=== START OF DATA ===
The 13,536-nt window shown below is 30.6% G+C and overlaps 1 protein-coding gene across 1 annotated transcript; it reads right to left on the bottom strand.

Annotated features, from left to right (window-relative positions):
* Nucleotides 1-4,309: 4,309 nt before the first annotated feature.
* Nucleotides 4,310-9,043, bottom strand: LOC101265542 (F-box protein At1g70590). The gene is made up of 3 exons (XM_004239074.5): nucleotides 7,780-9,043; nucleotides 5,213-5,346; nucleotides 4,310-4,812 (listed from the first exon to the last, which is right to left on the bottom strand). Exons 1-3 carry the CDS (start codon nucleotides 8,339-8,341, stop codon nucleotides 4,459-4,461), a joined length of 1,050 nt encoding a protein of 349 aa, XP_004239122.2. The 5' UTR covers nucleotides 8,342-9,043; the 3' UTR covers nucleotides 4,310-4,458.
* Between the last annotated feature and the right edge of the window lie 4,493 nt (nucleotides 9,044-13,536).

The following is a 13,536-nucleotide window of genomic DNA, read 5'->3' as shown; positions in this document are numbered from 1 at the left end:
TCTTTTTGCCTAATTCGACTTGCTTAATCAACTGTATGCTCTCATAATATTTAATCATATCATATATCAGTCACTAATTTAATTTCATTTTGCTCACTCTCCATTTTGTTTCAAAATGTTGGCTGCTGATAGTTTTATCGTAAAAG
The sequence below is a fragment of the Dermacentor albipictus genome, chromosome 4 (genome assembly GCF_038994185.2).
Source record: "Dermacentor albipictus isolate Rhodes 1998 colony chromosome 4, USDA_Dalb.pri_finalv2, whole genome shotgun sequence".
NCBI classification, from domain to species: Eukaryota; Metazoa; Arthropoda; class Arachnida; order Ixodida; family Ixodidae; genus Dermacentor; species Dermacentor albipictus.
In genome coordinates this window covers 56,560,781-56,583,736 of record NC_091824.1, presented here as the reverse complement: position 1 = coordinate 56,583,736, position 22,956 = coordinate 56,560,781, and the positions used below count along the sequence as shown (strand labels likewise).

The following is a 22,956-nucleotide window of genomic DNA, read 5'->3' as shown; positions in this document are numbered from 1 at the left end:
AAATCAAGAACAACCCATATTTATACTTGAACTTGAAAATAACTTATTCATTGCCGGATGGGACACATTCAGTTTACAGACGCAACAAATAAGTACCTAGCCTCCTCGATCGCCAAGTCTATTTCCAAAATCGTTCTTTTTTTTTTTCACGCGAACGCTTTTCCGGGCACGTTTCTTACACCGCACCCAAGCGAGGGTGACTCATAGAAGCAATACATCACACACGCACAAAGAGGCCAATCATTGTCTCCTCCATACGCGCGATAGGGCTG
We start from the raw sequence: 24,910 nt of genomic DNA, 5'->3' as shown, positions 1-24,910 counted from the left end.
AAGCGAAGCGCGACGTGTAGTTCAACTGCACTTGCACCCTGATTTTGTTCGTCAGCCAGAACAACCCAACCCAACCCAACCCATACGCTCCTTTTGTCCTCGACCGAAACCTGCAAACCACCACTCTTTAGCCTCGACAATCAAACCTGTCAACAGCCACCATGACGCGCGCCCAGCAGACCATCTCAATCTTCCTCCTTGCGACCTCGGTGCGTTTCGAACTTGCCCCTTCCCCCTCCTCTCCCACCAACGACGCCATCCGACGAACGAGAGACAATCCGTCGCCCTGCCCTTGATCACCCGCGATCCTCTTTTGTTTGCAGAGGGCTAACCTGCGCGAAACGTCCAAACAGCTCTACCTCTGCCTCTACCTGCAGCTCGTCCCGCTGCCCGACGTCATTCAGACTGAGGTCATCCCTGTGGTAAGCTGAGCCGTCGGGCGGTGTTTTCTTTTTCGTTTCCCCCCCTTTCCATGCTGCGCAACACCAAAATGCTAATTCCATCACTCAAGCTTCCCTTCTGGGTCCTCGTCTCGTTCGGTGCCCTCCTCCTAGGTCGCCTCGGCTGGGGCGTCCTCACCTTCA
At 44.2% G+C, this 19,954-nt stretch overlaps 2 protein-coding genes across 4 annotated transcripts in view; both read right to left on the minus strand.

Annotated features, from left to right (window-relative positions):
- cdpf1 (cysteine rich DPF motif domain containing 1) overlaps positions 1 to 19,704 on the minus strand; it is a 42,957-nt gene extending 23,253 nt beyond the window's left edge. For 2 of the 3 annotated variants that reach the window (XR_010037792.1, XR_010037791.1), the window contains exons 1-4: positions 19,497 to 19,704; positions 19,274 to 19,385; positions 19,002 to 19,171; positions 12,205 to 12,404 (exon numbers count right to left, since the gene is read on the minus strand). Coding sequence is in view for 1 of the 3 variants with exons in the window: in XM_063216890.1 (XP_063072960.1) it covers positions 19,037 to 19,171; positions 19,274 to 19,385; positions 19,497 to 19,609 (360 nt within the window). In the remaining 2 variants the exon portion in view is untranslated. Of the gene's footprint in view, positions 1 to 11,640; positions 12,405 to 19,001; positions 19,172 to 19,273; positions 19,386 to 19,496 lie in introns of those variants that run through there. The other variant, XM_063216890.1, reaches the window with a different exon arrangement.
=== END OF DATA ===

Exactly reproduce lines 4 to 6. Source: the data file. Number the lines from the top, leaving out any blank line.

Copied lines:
* Nucleotides 4,310-9,043, bottom strand: LOC101265542 (F-box protein At1g70590). The gene is made up of 3 exons (XM_004239074.5): nucleotides 7,780-9,043; nucleotides 5,213-5,346; nucleotides 4,310-4,812 (listed from the first exon to the last, which is right to left on the bottom strand). Exons 1-3 carry the CDS (start codon nucleotides 8,339-8,341, stop codon nucleotides 4,459-4,461), a joined length of 1,050 nt encoding a protein of 349 aa, XP_004239122.2. The 5' UTR covers nucleotides 8,342-9,043; the 3' UTR covers nucleotides 4,310-4,458.
* Between the last annotated feature and the right edge of the window lie 4,493 nt (nucleotides 9,044-13,536).

The following is a 13,536-nucleotide window of genomic DNA, read 5'->3' as shown; positions in this document are numbered from 1 at the left end: